Geotagging reveals not only where you are, but also people you might know

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Joe Schwartz

 

If you see Fred and Susie standing in the same line at the cafeteria just once, it probably doesn't mean anything. If they show up together in many different places, it starts to mean a lot. But how many times do you have to see them together before it becomes significant? Surprisingly few, say Cornell computer scientists. And that could mean your online presence tells the world more than you intended.

Comparing the locations of photos posted on the Internet with social network contacts, researchers found that as few as three "co-locations" at different times and places could predict with high probability that two people posting photos were socially connected. The results have implications for online privacy, the researchers say, but also suggest a quantitative answer to a very old psychological question: What can we conclude from observing coincidences?

"This a kind of question that goes way back," said Jon Kleinberg, the Tisch University Professor of Computer Science, who conducted the study with Dan Huttenlocher, the John P. and Rilla Neafsey Professor of Computing, Information Science and Business and dean of the Faculty of Computing and Information Science. "Online data gives us new ways to address it."

Their work is reported in the Dec. 8, 2010 online Early Edition of the Proceedings of the National Academy of Sciences. Former Cornell postdoctoral researcher Dave Crandall, now an assistant professor at Indiana University, was the lead researcher on the study, which grew out of the research team's work on analyzing social data from large-scale online communities.

The researchers used a database of some 38 million geotagged photos uploaded to the Flickr photo-sharing website by about a half million people. The time and place where the photos were taken was provided by GPS-equipped cameras or by people who used Flickr's online interface to indicate the location on a map. Anyone can read this information from a Flickr page.

Flickr also offers a social networking service, and computer analysis showed that when two people posted photos several times from the same locations (often famous landmarks) and at about the same times, this was a good predictor that those people would have a social network link.

"It's not that you know with certainty," Huttenlocher pointed out, "but it's a high likelihood that these people know each other." As expected, the probability increases as the analysis moves to smaller areas and shorter time spans.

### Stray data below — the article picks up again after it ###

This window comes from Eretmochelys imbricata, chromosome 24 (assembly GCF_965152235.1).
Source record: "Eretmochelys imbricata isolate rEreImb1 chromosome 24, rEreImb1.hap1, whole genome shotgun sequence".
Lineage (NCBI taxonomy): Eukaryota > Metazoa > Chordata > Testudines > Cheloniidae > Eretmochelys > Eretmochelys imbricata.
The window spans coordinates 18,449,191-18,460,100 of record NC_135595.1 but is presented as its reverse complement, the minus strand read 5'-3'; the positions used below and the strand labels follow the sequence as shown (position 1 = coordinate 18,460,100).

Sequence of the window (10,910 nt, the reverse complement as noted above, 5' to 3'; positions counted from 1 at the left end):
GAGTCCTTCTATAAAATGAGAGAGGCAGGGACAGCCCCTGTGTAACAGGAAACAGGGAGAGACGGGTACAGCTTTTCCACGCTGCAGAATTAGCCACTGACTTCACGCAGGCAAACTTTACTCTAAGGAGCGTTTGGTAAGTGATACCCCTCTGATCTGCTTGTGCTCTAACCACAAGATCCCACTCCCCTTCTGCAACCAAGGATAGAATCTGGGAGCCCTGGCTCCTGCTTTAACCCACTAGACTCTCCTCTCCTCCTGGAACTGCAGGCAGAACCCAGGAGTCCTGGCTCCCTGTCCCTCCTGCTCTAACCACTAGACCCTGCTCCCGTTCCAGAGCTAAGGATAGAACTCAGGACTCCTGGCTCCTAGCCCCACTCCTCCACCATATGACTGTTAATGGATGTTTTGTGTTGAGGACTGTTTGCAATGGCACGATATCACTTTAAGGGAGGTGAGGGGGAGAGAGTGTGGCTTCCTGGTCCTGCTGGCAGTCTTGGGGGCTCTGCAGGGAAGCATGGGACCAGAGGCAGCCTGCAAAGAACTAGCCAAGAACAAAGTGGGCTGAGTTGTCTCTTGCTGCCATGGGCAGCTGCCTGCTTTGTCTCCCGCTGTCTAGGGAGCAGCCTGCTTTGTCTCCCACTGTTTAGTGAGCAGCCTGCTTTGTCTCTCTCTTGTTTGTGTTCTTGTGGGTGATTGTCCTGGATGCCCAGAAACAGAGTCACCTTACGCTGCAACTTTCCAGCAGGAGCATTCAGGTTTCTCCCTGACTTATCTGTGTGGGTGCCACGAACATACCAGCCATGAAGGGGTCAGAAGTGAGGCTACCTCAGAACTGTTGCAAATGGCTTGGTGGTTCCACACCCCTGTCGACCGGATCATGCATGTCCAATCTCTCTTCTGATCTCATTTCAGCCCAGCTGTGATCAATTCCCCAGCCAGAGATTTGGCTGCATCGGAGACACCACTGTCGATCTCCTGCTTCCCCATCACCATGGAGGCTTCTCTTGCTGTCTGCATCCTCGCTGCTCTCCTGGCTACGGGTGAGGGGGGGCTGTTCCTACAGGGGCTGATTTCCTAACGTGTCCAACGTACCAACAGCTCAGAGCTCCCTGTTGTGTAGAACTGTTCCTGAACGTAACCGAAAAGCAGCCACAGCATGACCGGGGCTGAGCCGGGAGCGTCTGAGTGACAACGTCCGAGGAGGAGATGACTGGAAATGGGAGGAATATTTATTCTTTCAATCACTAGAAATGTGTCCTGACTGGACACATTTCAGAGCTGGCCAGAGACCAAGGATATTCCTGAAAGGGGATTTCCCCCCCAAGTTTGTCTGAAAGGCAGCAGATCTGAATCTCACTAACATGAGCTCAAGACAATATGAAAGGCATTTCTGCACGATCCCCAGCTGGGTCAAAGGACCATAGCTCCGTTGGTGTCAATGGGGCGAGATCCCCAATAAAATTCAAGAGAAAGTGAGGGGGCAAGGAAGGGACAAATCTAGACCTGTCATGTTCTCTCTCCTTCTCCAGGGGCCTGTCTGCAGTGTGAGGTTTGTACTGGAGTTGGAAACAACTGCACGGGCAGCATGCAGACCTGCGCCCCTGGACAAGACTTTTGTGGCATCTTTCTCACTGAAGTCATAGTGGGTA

Flickr is just a convenient place to study the phenomenon, the researchers said. The same conclusions might be drawn from credit card purchases, fare card transactions on the bus and subway, and cell phone records, they suggested. "It's surprising -- and not in a reassuring way -- that so much information comes from so little," Kleinberg said. "Our research is trying to provide a way of quantifying these risks."

Huttenlocher added, "While it's obvious that a photo you post online reveals information about what is pictured in the photo, what is less obvious is that as you post multiple photos you are probably revealing information which may not be pictured anywhere."

One way to mitigate privacy risks, Kleinberg suggested, would be to "blur" time and space information in permanent records, making it less precise. This research might offer hints on how much blurring is needed, he said.

The researchers recognized that the photo-sharing process might introduce some bias into their results. For example, people might seek out social contacts with others who had photographed the same site. To control for this they compared photos posted after a certain date only with social links established before that date. They also controlled for the possibility that friends might upload the same photos, and for the fact that people with many social contacts on Flickr might be more likely to geotag their photos.

Also participating in the research were Dan Cosley, assistant professor of information science; former Ph.D. student Lars Backstrom, now at Facebook; and former postdoctoral researcher Sid Suri, now at Yahoo! Research. The work was supported in part by the MacArthur Foundation, Google, Yahoo! and the National Science Foundation.

 


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